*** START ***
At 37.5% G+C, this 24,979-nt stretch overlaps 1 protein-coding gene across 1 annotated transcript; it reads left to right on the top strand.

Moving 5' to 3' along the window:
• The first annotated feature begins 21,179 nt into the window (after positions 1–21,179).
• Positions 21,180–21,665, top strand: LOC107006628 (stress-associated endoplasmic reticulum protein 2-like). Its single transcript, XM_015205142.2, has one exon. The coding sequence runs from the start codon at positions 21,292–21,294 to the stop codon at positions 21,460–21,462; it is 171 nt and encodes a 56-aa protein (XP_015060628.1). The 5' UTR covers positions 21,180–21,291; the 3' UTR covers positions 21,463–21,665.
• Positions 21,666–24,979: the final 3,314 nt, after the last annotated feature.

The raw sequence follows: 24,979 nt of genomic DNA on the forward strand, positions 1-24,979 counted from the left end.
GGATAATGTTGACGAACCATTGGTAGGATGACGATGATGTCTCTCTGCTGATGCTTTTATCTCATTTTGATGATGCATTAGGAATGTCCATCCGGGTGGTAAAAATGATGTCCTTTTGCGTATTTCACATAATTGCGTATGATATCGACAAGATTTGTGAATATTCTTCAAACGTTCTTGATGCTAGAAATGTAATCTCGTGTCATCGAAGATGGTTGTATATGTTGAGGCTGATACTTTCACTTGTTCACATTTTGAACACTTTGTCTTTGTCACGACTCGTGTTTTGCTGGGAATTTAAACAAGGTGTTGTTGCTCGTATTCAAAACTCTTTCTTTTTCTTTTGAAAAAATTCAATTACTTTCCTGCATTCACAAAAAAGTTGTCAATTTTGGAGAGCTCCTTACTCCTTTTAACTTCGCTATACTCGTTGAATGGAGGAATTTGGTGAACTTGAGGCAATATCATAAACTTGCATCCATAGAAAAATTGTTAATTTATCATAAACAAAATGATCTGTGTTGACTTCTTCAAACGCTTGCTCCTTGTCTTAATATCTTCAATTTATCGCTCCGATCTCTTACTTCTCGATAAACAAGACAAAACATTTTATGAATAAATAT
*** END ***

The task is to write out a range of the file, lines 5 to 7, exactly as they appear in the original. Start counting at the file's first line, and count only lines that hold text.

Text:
• Positions 21,666–24,979: the final 3,314 nt, after the last annotated feature.

The raw sequence follows: 24,979 nt of genomic DNA on the forward strand, positions 1-24,979 counted from the left end.
GGATAATGTTGACGAACCATTGGTAGGATGACGATGATGTCTCTCTGCTGATGCTTTTATCTCATTTTGATGATGCATTAGGAATGTCCATCCGGGTGGTAAAAATGATGTCCTTTTGCGTATTTCACATAATTGCGTATGATATCGACAAGATTTGTGAATATTCTTCAAACGTTCTTGATGCTAGAAATGTAATCTCGTGTCATCGAAGATGGTTGTATATGTTGAGGCTGATACTTTCACTTGTTCACATTTTGAACACTTTGTCTTTGTCACGACTCGTGTTTTGCTGGGAATTTAAACAAGGTGTTGTTGCTCGTATTCAAAACTCTTTCTTTTTCTTTTGAAAAAATTCAATTACTTTCCTGCATTCACAAAAAAGTTGTCAATTTTGGAGAGCTCCTTACTCCTTTTAACTTCGCTATACTCGTTGAATGGAGGAATTTGGTGAACTTGAGGCAATATCATAAACTTGCATCCATAGAAAAATTGTTAATTTATCATAAACAAAATGATCTGTGTTGACTTCTTCAAACGCTTGCTCCTTGTCTTAATATCTTCAATTTATCGCTCCGATCTCTTACTTCTCGATAAACAAGACAAAACATTTTATGAATAAATAT